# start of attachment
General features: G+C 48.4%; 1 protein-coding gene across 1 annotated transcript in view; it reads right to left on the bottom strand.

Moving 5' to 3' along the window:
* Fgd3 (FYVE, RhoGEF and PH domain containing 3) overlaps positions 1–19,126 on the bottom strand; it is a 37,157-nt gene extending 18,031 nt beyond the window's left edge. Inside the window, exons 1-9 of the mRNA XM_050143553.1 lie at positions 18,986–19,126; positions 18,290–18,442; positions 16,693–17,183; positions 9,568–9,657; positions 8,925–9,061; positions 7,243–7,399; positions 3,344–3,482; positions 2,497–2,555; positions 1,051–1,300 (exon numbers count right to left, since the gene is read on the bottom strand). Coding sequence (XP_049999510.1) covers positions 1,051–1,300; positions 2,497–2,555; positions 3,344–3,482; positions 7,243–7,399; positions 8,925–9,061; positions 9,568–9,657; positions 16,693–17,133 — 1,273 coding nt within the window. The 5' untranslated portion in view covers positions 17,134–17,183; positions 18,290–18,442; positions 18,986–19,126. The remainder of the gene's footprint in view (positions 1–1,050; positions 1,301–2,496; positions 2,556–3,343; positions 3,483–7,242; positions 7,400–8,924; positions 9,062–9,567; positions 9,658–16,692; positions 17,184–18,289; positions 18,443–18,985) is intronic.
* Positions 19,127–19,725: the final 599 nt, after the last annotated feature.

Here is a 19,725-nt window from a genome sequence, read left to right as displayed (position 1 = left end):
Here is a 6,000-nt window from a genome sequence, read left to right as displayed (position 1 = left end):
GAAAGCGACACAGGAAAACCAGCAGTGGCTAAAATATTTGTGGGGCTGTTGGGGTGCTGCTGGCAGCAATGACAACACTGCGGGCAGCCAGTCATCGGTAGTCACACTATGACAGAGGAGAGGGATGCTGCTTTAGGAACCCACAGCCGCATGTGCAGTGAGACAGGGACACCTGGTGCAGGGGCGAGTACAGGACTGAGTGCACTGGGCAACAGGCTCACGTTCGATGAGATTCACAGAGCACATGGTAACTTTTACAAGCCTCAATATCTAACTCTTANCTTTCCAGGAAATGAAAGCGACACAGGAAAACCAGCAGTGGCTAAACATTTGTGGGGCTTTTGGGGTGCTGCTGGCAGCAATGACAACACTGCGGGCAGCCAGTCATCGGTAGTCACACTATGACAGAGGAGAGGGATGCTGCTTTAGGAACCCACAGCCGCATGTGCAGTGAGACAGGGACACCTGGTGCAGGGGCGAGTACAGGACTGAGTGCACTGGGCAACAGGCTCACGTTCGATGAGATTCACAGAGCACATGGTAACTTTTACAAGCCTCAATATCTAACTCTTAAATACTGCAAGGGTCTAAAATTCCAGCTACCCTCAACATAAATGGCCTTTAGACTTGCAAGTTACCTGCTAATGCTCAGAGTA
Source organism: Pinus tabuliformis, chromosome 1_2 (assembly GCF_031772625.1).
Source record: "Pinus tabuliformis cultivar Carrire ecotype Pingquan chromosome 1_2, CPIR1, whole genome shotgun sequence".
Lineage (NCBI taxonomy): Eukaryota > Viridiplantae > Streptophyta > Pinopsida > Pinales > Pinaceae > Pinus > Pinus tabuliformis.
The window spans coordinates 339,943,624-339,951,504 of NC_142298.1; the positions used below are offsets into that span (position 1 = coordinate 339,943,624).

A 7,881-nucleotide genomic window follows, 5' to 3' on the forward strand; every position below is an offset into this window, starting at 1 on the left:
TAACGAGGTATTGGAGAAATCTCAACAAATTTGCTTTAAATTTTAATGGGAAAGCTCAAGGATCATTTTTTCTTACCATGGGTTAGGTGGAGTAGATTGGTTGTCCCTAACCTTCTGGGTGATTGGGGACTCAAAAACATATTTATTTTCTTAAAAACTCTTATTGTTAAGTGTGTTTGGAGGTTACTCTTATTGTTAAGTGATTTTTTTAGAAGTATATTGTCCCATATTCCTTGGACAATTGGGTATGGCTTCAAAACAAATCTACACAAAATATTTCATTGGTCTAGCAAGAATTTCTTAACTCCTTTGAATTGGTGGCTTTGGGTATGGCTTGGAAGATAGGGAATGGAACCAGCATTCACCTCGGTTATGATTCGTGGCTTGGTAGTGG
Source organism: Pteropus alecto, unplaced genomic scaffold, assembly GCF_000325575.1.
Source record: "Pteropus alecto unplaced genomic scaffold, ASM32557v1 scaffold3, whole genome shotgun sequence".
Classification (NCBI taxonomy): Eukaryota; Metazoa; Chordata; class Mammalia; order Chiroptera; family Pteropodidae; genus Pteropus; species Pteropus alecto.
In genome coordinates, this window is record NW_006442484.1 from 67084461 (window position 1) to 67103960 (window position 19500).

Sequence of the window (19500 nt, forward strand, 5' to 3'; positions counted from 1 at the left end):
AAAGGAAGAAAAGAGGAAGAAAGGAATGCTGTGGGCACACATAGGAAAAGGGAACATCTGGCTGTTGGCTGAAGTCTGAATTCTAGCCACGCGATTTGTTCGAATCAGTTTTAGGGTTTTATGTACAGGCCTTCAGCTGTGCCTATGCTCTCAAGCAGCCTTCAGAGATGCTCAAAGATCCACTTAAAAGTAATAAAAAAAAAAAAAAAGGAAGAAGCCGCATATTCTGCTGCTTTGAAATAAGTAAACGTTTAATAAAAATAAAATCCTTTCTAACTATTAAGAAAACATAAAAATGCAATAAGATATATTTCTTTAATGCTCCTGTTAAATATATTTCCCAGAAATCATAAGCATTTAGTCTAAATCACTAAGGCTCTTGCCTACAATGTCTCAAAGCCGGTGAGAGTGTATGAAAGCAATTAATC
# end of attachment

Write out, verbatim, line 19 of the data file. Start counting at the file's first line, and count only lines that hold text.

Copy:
AAAGGAAGAAAAGAGGAAGAAAGGAATGCTGTGGGCACACATAGGAAAAGGGAACATCTGGCTGTTGGCTGAAGTCTGAATTCTAGCCACGCGATTTGTTCGAATCAGTTTTAGGGTTTTATGTACAGGCCTTCAGCTGTGCCTATGCTCTCAAGCAGCCTTCAGAGATGCTCAAAGATCCACTTAAAAGTAATAAAAAAAAAAAAAAAGGAAGAAGCCGCATATTCTGCTGCTTTGAAATAAGTAAACGTTTAATAAAAATAAAATCCTTTCTAACTATTAAGAAAACATAAAAATGCAATAAGATATATTTCTTTAATGCTCCTGTTAAATATATTTCCCAGAAATCATAAGCATTTAGTCTAAATCACTAAGGCTCTTGCCTACAATGTCTCAAAGCCGGTGAGAGTGTATGAAAGCAATTAATC